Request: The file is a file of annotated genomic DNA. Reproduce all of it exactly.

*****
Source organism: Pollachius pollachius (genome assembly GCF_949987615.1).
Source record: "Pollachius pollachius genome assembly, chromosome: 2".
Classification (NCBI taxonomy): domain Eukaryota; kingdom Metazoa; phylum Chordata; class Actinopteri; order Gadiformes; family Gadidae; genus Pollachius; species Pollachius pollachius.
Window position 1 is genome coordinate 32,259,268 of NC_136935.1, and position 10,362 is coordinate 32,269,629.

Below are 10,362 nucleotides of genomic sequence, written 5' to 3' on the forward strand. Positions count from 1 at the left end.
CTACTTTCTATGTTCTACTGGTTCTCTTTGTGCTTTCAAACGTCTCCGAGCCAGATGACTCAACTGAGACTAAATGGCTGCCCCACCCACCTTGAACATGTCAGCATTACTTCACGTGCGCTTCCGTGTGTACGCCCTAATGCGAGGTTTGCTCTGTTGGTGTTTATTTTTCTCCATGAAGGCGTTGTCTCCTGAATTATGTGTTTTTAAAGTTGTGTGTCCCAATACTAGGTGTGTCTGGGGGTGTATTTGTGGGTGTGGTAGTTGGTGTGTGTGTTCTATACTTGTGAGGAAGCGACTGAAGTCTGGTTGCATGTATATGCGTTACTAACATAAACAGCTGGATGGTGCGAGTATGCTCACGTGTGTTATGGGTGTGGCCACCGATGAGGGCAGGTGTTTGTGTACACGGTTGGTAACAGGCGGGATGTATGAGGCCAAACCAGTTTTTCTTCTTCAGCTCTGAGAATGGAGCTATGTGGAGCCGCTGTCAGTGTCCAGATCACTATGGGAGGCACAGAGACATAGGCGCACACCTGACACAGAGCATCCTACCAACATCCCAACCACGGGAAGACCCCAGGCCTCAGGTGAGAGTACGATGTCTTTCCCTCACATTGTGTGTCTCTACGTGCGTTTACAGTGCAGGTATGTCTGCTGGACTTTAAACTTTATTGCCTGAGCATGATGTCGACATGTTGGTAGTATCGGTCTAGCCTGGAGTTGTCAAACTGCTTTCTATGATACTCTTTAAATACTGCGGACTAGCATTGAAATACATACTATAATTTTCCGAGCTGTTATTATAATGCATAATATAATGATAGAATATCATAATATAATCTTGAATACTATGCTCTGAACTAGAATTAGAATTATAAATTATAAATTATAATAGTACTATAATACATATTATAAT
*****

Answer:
Source organism: Pollachius pollachius (genome assembly GCF_949987615.1).
Source record: "Pollachius pollachius genome assembly, chromosome: 2".
Classification (NCBI taxonomy): domain Eukaryota; kingdom Metazoa; phylum Chordata; class Actinopteri; order Gadiformes; family Gadidae; genus Pollachius; species Pollachius pollachius.
Window position 1 is genome coordinate 32,259,268 of NC_136935.1, and position 10,362 is coordinate 32,269,629.

Below are 10,362 nucleotides of genomic sequence, written 5' to 3' on the forward strand. Positions count from 1 at the left end.
CTACTTTCTATGTTCTACTGGTTCTCTTTGTGCTTTCAAACGTCTCCGAGCCAGATGACTCAACTGAGACTAAATGGCTGCCCCACCCACCTTGAACATGTCAGCATTACTTCACGTGCGCTTCCGTGTGTACGCCCTAATGCGAGGTTTGCTCTGTTGGTGTTTATTTTTCTCCATGAAGGCGTTGTCTCCTGAATTATGTGTTTTTAAAGTTGTGTGTCCCAATACTAGGTGTGTCTGGGGGTGTATTTGTGGGTGTGGTAGTTGGTGTGTGTGTTCTATACTTGTGAGGAAGCGACTGAAGTCTGGTTGCATGTATATGCGTTACTAACATAAACAGCTGGATGGTGCGAGTATGCTCACGTGTGTTATGGGTGTGGCCACCGATGAGGGCAGGTGTTTGTGTACACGGTTGGTAACAGGCGGGATGTATGAGGCCAAACCAGTTTTTCTTCTTCAGCTCTGAGAATGGAGCTATGTGGAGCCGCTGTCAGTGTCCAGATCACTATGGGAGGCACAGAGACATAGGCGCACACCTGACACAGAGCATCCTACCAACATCCCAACCACGGGAAGACCCCAGGCCTCAGGTGAGAGTACGATGTCTTTCCCTCACATTGTGTGTCTCTACGTGCGTTTACAGTGCAGGTATGTCTGCTGGACTTTAAACTTTATTGCCTGAGCATGATGTCGACATGTTGGTAGTATCGGTCTAGCCTGGAGTTGTCAAACTGCTTTCTATGATACTCTTTAAATACTGCGGACTAGCATTGAAATACATACTATAATTTTCCGAGCTGTTATTATAATGCATAATATAATGATAGAATATCATAATATAATCTTGAATACTATGCTCTGAACTAGAATTAGAATTATAAATTATAAATTATAATAGTACTATAATACATATTATAAT